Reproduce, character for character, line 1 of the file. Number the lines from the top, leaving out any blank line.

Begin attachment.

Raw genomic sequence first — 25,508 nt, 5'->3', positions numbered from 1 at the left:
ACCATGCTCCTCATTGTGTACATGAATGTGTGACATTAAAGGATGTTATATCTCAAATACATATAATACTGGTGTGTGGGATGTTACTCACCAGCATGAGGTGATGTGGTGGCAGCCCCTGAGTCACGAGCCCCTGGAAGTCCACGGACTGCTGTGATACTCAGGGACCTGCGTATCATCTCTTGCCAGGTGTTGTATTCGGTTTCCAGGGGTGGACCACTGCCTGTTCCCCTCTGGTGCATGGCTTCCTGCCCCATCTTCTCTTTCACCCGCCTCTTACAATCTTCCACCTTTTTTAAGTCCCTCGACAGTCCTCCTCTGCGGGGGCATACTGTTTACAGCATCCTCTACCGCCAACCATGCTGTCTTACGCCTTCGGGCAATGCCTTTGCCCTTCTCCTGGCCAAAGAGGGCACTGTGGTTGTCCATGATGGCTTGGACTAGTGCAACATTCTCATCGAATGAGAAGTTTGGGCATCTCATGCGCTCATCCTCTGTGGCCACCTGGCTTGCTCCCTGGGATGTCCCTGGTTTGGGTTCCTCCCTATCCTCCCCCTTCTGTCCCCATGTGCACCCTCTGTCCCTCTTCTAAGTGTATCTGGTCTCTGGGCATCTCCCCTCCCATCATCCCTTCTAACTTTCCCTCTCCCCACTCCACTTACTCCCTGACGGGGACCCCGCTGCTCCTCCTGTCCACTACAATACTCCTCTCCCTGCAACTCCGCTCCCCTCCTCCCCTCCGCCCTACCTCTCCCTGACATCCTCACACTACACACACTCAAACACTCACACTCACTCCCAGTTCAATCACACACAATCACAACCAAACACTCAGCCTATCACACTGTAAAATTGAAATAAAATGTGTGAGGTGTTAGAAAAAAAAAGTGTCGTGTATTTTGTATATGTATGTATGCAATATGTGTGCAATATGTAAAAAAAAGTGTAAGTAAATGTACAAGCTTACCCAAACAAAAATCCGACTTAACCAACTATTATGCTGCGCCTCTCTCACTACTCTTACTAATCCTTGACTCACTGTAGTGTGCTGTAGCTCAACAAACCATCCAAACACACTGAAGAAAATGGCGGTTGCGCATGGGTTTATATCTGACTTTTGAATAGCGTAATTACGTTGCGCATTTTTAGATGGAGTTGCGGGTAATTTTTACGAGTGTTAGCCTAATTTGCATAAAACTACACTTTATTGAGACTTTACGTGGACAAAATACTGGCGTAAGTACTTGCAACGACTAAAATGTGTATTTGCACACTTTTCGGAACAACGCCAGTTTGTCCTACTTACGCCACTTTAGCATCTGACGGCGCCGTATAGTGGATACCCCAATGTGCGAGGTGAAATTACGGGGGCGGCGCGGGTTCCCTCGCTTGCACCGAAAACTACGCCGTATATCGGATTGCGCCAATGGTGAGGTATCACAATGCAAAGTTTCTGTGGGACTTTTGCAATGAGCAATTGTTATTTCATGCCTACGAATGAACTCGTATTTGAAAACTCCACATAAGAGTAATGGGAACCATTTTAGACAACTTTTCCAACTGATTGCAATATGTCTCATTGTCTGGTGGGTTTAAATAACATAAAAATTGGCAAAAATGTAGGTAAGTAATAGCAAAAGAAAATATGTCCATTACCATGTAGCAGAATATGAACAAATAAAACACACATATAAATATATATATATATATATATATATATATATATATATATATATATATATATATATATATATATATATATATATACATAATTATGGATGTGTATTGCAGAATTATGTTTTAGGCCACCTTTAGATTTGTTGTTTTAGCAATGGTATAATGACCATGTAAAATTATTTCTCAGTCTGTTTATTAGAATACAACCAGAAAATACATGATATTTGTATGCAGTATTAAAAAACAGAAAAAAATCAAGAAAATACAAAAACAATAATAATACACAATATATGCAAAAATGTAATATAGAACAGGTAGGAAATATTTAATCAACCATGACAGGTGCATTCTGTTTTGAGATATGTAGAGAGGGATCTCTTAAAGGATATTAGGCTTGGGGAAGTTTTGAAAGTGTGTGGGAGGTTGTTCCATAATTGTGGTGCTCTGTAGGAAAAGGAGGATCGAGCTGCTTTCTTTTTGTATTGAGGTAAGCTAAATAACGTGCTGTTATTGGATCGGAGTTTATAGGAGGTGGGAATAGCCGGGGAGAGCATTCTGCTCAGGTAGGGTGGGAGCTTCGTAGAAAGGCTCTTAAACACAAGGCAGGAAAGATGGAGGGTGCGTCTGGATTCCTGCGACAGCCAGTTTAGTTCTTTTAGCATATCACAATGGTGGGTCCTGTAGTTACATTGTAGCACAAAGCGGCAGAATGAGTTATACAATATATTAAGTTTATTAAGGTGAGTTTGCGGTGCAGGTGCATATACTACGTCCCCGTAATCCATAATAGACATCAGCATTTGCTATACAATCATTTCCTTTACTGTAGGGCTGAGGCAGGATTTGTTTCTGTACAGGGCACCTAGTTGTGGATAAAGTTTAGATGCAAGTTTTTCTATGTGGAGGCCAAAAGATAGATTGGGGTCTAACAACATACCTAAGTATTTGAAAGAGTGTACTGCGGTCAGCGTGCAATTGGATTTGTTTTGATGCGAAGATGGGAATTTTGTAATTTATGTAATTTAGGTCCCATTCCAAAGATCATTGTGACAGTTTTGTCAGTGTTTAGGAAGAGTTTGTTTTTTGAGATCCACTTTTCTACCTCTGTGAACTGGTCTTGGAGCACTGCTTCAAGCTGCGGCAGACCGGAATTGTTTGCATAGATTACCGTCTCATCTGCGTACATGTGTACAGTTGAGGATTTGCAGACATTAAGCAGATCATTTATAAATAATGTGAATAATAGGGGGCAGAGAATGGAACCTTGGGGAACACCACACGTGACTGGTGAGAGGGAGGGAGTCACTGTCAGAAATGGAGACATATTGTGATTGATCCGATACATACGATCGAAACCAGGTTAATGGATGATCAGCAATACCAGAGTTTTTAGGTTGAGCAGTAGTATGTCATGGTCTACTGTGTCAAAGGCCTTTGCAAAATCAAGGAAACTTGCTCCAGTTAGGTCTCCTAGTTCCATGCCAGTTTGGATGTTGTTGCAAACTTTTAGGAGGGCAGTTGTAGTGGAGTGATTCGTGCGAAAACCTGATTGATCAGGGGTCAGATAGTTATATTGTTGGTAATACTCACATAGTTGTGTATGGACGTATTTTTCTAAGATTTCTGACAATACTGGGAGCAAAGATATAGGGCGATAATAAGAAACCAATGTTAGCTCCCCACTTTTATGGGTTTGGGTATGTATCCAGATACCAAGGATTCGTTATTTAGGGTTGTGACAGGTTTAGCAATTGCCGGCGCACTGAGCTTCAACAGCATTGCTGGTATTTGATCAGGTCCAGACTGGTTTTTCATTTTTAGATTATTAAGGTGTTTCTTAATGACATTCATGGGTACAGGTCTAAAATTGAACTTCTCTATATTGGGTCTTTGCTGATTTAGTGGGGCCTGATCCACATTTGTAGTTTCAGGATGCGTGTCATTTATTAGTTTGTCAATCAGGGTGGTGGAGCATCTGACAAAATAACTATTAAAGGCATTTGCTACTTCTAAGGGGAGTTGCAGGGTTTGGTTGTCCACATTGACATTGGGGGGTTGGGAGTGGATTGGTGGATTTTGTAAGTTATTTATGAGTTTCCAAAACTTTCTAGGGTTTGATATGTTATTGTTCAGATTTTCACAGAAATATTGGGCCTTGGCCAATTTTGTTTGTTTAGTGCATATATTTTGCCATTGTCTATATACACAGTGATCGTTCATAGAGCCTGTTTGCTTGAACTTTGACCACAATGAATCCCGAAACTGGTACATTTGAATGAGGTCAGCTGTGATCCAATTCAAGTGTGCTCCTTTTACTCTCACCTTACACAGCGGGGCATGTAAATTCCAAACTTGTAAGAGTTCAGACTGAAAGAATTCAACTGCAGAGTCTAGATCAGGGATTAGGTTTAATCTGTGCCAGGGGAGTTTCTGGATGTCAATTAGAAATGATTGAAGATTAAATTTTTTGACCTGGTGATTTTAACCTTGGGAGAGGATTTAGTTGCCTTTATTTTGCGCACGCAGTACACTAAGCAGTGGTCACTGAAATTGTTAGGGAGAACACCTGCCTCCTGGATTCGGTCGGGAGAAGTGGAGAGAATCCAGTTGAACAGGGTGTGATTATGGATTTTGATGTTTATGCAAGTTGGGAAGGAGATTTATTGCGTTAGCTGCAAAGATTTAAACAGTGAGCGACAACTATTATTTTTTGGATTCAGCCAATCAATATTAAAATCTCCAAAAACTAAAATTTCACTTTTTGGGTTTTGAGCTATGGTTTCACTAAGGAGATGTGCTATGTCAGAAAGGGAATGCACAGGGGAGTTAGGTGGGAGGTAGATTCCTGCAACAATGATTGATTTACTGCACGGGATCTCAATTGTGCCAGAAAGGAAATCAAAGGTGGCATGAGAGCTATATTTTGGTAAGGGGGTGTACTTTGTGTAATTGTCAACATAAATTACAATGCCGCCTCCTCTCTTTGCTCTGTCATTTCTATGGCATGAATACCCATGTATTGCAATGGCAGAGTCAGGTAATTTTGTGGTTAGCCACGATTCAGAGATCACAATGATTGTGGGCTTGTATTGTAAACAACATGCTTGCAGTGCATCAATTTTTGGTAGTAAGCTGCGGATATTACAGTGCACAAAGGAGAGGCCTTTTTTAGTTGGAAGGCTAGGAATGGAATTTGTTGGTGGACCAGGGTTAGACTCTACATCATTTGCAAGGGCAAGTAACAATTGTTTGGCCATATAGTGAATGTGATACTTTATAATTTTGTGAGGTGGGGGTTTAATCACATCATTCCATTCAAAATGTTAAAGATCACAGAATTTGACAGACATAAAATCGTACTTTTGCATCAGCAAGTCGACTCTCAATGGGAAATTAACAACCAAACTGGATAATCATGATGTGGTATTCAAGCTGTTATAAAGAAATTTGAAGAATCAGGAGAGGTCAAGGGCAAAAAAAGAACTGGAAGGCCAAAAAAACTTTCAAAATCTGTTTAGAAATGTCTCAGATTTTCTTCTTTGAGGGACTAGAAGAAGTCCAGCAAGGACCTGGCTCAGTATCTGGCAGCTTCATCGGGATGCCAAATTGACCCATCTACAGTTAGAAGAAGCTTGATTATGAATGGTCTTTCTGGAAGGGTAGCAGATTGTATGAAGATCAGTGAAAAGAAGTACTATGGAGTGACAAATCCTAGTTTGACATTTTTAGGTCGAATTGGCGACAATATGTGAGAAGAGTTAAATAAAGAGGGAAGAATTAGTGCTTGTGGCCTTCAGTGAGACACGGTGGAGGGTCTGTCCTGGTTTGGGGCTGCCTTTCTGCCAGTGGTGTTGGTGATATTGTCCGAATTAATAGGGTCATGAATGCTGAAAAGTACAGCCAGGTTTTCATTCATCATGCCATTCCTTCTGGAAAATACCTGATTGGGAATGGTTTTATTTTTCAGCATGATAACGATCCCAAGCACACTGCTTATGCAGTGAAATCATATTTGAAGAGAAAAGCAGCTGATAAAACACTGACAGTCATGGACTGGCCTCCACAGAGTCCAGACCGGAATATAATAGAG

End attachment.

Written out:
Raw genomic sequence first — 25,508 nt, 5'->3', positions numbered from 1 at the left: